When Congresswoman Maxine Waters asserted her right to a limited amount of time during a hearing recently, it resonated with millions of us.
“Reclaiming my time. Reclaiming my time.”
When I saw the video clip, I screamed.
LET! HIM! KNOW!
As Treasury Secretary Mnuchin tried to fill the room with hot air and avoid her question repeatedly, Waters interrupted with authority over and over again, “Reclaiming my time.”
This was proper rule of conduct within this political context, by the way. But since she so eloquently illustrated what so many of us feel, I am proposing that Reclaiming My Time be our rallying cry.
We all have felt resentment and the desire to assert ourselves when folks step on our time, on the precious hours we have at our disposal. We all want to reclaim our time. It’s so precious. It’s running out.
I’ve got some good news for y’all. Time is a social construct.
I realize that sounds flippant, but for real – the clock was only created a few hundred years ago. It’s a tool for organizing and coordinating. If we want to synchronize our behavior or relationships, meet someone for lunch, have a meeting, the clock comes in handy.
But when we see this time as some external entity that controls us, some taskmaster that is unforgiving, that’s when stress comes in. The fear of missing a deadline, being late for work, or forgetting an important meeting can put us straight into fight or flight mode.
Realizing that this awful taskmaster is one of our own making is strangely liberating.
I’m not saying that you can live your life without any input from the external clock, but what I am saying is that you can start to change a few small things that will flip your perspective on time and how it plays out in your life.
Recognize where you have choices
We can all start to notice what our “pacers” are. Chronemics scholars refer to pacers as the time-related conventions that mark and give structure to our lives: the quarterly sales report, the daily deadline, the weekly soccer game, bath time for the kids.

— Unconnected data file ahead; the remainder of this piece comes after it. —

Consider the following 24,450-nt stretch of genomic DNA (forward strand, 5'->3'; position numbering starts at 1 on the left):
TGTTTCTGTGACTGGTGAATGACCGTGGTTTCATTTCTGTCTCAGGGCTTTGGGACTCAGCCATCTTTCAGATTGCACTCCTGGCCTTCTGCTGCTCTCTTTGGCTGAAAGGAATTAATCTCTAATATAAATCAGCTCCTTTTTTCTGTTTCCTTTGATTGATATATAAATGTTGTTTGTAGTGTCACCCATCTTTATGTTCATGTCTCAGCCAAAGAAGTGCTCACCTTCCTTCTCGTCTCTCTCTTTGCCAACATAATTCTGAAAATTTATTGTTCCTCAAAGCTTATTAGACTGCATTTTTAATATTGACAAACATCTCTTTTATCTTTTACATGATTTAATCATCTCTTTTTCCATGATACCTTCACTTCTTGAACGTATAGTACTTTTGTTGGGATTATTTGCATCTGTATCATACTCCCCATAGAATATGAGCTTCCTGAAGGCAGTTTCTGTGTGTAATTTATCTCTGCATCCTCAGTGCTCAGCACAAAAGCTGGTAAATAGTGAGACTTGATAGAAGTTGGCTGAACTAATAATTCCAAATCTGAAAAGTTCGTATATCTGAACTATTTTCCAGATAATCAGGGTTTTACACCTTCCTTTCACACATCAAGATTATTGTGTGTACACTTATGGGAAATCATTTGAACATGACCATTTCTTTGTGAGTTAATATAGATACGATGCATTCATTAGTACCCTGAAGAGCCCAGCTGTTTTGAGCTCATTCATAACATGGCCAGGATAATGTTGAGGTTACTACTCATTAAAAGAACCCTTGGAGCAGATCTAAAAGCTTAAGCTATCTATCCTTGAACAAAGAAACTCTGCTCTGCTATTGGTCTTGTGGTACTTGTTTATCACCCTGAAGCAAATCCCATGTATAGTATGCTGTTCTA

These pacers aren’t inherently negative. They literally set the pace of our life. They can push us to speed up or slow down depending on what we need to accomplish on any given day. But they can also push us to ignore our needs, burn out, and break down.
Inquiring and being self-aware of the pacers that you’ve been trained (or trained yourself) to obey is useful, because then we get to decide if they’re doing us any favors. We sometimes forget that we have a say in the matter. Without the idea of choice, we feel helpless, we go through life obeying these pacers without questioning whether they are really serving us, our family, or our career.
Ditch the victim mentality
Deadlines. We all have them. Have you ever stopped to think about that word? Dead line. Most word scholars say that a deadline marked the border around a military prison and if prisoners were found outside that line, they were shot dead.
Even if we don’t think that deeply about the word, it still means when we talk about work, it’s something tied to death. What does this introduce into our interpretation of the pre-deadline period? Gloom and doom. Death is coming. What are some other ways that we can talk about our work that can subtly shift the perspective of this pacer that we’ve put in place?
Instead of focusing on the deadline, on the external taskmaster we’ve created, we can focus on the priorities.